The Restless Project: Will I Have to Live With a Roommate Forever?

She's 20-something, making $57,000 a year in Southern California, and can't afford to rent an apartment on her own, let alone buy a house. It's part of a phenomenon called The Great Delay.

The Restless Project: Will I Have to Live With a Roommate Forever? Photo (cc) by yomanimus

Editor’s note: This is part of a series by Bob Sullivan called The Restless Project.

“What is making me ‘restless’ is that I ‘should’ be able to live on my own. I hate the idea of the very real possibility that I may be 30 and still living with a roommate because I cannot afford to rent by myself.”

In The Restless Project, I am examining the surprising reasons that many Americans feel stuck, even though they seem to be doing all right. Household budgeting is one main factor. The reasons are simple: Wages are stagnant, but costs have risen, particularly housing and education costs. Outstanding student loans, now more than $1 trillion, have tripled in a decade, for example.

In other words, many people feel like they are earning plenty but still have no money left to plan for the future.

In the coming weeks, I’ll be sharing individual American budgets that represent typical experiences. Today we start with a millennial who has no idea when she’ll be able to live on her own.

The Pew Research Center says more than one-third of Americans aged 18 to 31 lives with parents or guardians. More than 21 million “have not left the nest,” a number that’s risen sharply since the Great Recession.

Shannon Higgins, 27, is not one of them. Instead, she is caught in the middle. Higgins lives in Pomona, Calif., on the eastern edge of Los Angeles County. She has a good job where she earns $57,000 annually. She has a master’s degree. She pays her bills on time, exercises fiscal discipline, and has real dreams and plans for the future. But she still lives like a college student with a roommate, and she has no idea when that will end.

Critics like to blame young people for taking advantage of their parents, having unrealistic professional aspirations, being unwilling to wait their turn — you know the common refrains. Like every generalization, it’s bound to fail. Plenty of young adults work their behinds off, save responsibly, and are awaiting their turn at the American Dream of a white picket fence and a comfortable place to start a family. But many are putting off household formation, marriage and children because those things seem entirely unrealistic in the economy they’ve been handed.

The New Republic recently dubbed this phenomenon “The Great Delay,” and it hurts everyone. The number of young first-time homebuyers is at historic lows, which is blunting the housing market recovery. Fewer household formations means fewer trips to Target and Ikea for starter lamps, couches and rugs. Not surprisingly, the $1 trillion in outstanding student debt, which impacts 1 in 5 households now, is a leading cause for The Great Delay.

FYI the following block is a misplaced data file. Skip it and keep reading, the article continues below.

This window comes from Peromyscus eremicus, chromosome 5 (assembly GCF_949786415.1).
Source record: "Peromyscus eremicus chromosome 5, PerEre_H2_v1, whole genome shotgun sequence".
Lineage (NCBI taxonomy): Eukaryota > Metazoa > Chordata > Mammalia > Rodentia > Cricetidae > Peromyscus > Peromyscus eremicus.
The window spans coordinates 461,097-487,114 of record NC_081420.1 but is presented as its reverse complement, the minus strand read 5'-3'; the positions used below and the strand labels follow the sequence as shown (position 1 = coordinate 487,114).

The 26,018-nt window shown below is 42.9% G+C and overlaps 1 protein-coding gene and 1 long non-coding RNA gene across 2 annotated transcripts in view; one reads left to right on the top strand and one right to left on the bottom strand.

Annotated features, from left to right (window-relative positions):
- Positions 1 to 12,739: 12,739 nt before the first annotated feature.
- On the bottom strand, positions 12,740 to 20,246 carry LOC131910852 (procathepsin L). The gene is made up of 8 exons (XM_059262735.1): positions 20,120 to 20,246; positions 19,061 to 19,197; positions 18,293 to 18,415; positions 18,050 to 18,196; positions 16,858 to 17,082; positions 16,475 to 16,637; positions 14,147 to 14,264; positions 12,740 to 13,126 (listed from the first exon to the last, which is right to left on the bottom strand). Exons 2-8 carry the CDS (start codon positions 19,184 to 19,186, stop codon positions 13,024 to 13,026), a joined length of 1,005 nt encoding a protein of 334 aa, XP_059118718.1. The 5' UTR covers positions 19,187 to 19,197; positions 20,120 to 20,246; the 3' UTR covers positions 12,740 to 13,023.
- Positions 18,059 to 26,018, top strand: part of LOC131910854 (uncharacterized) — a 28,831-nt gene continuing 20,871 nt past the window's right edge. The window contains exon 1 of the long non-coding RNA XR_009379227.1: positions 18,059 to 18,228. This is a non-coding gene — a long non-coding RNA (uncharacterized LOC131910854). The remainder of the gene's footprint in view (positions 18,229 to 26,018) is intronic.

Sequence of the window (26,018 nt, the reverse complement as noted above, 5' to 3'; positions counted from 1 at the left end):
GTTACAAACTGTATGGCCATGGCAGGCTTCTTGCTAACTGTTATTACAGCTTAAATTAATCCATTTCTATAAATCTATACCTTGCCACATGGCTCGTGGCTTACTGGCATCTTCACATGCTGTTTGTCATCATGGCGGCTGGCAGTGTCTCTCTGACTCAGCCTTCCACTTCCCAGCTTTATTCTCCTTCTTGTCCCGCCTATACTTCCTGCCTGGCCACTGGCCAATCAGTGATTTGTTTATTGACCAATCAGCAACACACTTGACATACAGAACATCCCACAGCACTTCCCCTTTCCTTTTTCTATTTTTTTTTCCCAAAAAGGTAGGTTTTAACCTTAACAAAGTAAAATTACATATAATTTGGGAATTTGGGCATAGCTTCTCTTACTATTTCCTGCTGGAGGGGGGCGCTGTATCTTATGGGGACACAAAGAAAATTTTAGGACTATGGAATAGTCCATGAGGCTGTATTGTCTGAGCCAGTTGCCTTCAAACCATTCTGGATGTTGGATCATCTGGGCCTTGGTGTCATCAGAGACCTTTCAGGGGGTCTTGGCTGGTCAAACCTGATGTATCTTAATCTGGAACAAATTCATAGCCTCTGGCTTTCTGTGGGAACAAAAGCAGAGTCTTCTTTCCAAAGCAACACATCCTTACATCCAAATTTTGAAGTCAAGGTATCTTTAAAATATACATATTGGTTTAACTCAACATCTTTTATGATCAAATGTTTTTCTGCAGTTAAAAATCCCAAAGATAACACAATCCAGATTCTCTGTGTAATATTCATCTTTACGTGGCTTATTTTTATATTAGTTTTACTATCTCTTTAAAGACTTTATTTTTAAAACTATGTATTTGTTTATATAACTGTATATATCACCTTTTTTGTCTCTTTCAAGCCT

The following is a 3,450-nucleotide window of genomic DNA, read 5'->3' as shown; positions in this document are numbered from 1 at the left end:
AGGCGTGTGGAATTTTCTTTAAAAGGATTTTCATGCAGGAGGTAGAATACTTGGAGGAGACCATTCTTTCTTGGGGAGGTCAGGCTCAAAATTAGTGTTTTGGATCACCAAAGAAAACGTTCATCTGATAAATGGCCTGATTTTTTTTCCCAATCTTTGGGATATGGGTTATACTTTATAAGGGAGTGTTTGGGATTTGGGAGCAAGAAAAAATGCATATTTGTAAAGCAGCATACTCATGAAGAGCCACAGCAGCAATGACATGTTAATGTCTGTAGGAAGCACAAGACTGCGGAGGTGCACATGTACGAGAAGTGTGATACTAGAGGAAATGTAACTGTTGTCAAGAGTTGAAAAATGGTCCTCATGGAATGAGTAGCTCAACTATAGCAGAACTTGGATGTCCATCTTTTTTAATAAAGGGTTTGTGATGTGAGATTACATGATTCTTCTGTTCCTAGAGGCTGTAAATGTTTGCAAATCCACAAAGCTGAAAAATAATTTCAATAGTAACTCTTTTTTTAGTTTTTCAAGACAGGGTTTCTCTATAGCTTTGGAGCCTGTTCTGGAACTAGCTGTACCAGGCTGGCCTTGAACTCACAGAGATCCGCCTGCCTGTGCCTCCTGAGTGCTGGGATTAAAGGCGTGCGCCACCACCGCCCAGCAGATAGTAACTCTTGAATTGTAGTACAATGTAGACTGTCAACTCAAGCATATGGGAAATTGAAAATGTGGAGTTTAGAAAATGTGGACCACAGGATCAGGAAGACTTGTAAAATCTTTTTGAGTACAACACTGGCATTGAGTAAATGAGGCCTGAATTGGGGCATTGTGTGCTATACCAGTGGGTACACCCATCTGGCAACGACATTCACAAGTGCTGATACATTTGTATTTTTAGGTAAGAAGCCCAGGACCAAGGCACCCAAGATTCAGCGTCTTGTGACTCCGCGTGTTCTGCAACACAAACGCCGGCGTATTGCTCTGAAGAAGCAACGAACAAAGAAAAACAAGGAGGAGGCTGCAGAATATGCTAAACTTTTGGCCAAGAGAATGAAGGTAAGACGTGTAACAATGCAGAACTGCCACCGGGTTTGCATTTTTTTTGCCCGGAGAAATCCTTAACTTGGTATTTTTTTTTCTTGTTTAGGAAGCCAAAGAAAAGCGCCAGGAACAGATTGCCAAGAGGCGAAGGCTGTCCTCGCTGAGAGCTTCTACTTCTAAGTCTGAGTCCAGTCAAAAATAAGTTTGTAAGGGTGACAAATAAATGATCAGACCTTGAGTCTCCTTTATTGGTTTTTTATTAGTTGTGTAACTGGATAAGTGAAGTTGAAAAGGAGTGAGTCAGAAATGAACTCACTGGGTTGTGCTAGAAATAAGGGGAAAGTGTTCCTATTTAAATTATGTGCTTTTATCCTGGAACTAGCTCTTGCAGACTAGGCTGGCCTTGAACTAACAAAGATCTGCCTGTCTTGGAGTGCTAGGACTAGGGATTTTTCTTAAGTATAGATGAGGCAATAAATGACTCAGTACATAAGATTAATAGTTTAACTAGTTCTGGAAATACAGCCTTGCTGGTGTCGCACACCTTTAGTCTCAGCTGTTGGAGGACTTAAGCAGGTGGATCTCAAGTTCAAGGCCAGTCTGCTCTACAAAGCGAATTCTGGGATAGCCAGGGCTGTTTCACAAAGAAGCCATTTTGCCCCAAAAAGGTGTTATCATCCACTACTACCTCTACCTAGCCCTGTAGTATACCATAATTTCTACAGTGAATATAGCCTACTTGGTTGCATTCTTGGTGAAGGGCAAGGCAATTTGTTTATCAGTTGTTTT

But not for Higgins. She managed to get through school without student debt, giving her a great head start. Still, she feels stuck and can’t see any simple route into the future.

“Houses or condos within reasonable driving distance from my work start at about $300,000. I will need a significant down payment — which is why ‘savings’ is built into my budget — in order to be able to afford a monthly mortgage/homeowners insurance/HOA fees,” says Higgins, who works at a nonprofit university. She was born and raised in Southern California and loves it, but she’s not sure she’ll be able to stay.

“I’ve mentioned to my friends on several occasions that I worry about being ‘forced’ out of California because I’m not sure I’ll be able to afford [it],” she said.

Her monthly budget:

Rent — $775 (my portion of a two-bedroom, one-bath apartment that I share with one roommate — total is $1,204 a month).

Health care — $200.

Cellphone — $40 (MetroPCS).

Electricity –$80 to $100 (which I split down the middle with my roommate).

Cable — $107 (again, we split but we also have the least expensive package).

Water — $40 (split between both of us).

School tuition/supplies — $250.

Child care — no kids, but I have a puppy for which I budget $125 a month.

Food — $300 (groceries and takeout).

Car loans — paid off (and running well), thank God.

Student loans — none, thank God.

Clothes — no budget; only buy new clothes when I have a little ‘extra’ available.

Gasoline — $100 a month.

Car insurance — $85 (on a plan with my mother to get a cheaper rate).

Gym membership — $30.

Savings — $225 (so I can stop renting eventually).

Total — about $2,253 a month, leaving about $807 a month for incidentals (dry cleaning, co-pays, gifts, clothes, car wash, hair cut (which I haven’t had in several months because it runs me about $100), credit card payments, etc.)

Note: While saving $225 per month, it would take Higgins 22 years to build up the $60,000 she’d need for a traditional 20 percent down payment on a $300,000 house. She’d have a roughly $1,500 monthly mortgage/tax payment to contend with, double the rent she pays. She would have other options that might shrink the required down payment to as little as 5 percent, or $15,000, but it will still take five years to raise that amount. And her monthly payment would rise to nearly $2,000.

ShannonAndHazelcroppedHiggins and her puppy, Hazel. She doesn’t have any child care expenses, but puppies aren’t cheap.

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